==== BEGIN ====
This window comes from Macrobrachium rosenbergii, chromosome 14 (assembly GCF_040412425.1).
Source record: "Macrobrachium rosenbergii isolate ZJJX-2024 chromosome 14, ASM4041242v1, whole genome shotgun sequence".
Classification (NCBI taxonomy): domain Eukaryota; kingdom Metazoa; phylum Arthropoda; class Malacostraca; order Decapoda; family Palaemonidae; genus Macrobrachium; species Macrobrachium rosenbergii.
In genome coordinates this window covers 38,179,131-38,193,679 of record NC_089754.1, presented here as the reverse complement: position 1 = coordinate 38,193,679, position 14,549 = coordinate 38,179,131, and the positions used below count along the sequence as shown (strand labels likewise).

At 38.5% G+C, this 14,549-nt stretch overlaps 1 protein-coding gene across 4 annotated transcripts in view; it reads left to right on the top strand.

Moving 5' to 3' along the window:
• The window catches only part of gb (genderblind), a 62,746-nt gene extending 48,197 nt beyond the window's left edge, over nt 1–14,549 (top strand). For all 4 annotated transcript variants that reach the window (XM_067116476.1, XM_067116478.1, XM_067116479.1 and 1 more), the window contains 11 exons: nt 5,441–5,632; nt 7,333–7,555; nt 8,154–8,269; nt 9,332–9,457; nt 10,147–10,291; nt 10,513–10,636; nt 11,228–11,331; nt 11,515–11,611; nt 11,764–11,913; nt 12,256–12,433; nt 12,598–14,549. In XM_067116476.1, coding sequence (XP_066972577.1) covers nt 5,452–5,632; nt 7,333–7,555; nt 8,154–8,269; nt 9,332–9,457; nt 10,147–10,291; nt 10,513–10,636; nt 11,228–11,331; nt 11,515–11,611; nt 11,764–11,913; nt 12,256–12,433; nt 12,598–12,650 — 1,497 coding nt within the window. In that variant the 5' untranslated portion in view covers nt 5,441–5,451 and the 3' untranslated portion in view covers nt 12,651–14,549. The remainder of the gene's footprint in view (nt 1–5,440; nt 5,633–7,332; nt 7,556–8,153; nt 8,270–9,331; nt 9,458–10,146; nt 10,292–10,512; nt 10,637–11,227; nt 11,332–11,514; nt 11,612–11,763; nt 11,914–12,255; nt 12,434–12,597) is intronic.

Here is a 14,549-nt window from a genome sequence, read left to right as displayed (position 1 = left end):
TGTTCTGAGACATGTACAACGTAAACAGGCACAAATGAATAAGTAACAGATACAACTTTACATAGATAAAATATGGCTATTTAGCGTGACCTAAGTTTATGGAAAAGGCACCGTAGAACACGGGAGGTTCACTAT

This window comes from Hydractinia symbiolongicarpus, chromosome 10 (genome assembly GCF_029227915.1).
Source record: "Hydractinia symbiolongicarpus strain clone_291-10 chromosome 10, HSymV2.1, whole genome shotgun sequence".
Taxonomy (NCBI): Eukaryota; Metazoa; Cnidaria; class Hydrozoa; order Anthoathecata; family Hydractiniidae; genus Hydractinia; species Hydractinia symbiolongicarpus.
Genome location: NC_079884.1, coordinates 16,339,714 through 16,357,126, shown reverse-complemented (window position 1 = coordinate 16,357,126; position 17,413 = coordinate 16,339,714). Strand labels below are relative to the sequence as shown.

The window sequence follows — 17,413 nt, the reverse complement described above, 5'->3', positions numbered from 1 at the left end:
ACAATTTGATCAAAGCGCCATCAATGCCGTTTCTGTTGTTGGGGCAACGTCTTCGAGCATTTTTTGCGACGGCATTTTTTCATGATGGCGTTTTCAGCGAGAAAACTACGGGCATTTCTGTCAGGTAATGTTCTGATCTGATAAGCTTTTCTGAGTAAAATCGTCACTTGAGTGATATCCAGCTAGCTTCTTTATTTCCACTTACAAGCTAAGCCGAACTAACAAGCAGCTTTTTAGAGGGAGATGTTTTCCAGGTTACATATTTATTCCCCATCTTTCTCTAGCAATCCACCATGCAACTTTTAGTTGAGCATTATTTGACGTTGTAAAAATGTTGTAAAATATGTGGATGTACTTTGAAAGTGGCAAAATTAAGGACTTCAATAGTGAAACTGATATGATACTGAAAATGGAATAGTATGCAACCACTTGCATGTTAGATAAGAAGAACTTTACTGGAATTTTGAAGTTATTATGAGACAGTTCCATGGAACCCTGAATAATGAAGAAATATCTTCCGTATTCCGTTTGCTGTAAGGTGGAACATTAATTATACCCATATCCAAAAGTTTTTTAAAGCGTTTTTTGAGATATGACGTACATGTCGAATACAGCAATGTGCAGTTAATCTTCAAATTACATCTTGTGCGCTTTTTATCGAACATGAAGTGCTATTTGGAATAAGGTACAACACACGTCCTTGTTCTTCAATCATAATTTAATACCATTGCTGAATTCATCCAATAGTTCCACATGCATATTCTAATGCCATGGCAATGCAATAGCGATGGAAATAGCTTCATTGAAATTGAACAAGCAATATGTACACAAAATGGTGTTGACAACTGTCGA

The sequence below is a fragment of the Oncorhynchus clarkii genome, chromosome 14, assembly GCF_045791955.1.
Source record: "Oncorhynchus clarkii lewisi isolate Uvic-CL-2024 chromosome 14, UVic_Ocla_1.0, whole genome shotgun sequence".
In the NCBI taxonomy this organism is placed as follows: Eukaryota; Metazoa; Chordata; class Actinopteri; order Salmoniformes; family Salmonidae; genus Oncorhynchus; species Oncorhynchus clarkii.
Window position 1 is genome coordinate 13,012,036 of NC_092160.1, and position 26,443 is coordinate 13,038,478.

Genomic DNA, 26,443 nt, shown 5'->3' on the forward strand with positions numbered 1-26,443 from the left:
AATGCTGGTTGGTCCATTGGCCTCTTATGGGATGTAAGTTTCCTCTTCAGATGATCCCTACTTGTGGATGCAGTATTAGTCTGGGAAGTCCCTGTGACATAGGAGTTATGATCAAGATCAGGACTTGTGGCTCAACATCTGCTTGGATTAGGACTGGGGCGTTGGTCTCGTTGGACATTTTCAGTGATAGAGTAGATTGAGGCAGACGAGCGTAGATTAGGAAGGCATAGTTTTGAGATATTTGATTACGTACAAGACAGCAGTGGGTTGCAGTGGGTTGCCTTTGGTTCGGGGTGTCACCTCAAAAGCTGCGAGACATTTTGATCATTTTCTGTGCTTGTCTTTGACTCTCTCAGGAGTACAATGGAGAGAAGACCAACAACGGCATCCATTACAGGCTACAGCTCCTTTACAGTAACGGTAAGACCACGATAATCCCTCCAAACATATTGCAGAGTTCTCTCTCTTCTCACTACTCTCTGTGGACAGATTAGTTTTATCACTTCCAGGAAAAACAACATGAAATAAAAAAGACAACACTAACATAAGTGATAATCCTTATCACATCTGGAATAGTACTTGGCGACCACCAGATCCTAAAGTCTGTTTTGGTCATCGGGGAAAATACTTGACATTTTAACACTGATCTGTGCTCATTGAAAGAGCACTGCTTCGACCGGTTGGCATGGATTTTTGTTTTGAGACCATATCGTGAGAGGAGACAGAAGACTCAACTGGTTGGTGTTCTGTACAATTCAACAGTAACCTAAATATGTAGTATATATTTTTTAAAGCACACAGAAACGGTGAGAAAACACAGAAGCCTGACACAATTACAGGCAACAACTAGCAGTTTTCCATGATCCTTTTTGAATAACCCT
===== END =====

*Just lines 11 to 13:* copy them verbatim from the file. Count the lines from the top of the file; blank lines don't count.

Source record: "Hydractinia symbiolongicarpus strain clone_291-10 chromosome 10, HSymV2.1, whole genome shotgun sequence".
Taxonomy (NCBI): Eukaryota; Metazoa; Cnidaria; class Hydrozoa; order Anthoathecata; family Hydractiniidae; genus Hydractinia; species Hydractinia symbiolongicarpus.
Genome location: NC_079884.1, coordinates 16,339,714 through 16,357,126, shown reverse-complemented (window position 1 = coordinate 16,357,126; position 17,413 = coordinate 16,339,714). Strand labels below are relative to the sequence as shown.